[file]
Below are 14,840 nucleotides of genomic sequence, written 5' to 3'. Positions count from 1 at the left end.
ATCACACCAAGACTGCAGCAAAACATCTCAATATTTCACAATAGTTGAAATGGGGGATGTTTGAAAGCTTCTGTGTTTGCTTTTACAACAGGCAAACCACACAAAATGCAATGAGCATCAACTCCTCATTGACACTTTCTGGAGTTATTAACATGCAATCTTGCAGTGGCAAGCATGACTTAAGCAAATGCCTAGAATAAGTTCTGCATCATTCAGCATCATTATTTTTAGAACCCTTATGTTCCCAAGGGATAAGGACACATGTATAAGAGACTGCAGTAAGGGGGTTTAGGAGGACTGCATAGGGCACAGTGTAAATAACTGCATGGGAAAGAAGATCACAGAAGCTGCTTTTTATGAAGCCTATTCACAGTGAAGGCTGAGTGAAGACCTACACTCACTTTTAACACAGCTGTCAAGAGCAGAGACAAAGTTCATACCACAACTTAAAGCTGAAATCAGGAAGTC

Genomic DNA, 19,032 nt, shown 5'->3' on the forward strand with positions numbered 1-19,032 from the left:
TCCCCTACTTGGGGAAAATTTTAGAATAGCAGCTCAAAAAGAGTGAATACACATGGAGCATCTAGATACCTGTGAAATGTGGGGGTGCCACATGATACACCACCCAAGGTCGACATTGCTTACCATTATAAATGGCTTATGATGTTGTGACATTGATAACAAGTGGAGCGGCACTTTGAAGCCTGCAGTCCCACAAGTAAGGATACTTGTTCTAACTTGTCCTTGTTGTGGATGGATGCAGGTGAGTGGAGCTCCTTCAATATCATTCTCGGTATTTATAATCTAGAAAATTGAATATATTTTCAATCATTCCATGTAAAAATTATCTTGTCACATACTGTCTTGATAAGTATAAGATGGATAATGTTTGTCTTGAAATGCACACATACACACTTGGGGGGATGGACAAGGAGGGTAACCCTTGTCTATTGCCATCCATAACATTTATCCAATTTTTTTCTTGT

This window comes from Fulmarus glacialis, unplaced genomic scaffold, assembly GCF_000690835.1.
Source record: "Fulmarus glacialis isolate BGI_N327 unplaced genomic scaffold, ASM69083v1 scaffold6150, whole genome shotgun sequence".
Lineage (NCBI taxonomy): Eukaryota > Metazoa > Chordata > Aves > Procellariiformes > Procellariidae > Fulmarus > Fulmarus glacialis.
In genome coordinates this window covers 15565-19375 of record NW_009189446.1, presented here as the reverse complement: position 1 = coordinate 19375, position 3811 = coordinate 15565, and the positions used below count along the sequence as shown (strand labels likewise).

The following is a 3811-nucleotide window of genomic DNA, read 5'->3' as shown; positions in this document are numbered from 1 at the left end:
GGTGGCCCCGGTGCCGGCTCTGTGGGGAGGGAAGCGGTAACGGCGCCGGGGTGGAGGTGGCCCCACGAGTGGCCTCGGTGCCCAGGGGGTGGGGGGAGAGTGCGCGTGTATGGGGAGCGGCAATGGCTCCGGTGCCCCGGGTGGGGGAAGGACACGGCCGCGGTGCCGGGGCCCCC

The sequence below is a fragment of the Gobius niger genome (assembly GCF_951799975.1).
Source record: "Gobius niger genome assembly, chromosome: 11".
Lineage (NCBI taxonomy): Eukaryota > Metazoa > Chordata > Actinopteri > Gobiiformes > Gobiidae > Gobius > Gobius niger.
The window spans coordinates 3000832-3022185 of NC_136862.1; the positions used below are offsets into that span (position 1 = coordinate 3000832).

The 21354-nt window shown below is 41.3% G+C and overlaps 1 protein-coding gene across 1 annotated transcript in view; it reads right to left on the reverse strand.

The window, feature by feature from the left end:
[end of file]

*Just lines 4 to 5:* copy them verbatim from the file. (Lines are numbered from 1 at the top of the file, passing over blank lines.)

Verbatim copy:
TCCCCTACTTGGGGAAAATTTTAGAATAGCAGCTCAAAAAGAGTGAATACACATGGAGCATCTAGATACCTGTGAAATGTGGGGGTGCCACATGATACACCACCCAAGGTCGACATTGCTTACCATTATAAATGGCTTATGATGTTGTGACATTGATAACAAGTGGAGCGGCACTTTGAAGCCTGCAGTCCCACAAGTAAGGATACTTGTTCTAACTTGTCCTTGTTGTGGATGGATGCAGGTGAGTGGAGCTCCTTCAATATCATTCTCGGTATTTATAATCTAGAAAATTGAATATATTTTCAATCATTCCATGTAAAAATTATCTTGTCACATACTGTCTTGATAAGTATAAGATGGATAATGTTTGTCTTGAAATGCACACATACACACTTGGGGGGATGGACAAGGAGGGTAACCCTTGTCTATTGCCATCCATAACATTTATCCAATTTTTTTCTTGT

This window comes from Fulmarus glacialis, unplaced genomic scaffold, assembly GCF_000690835.1.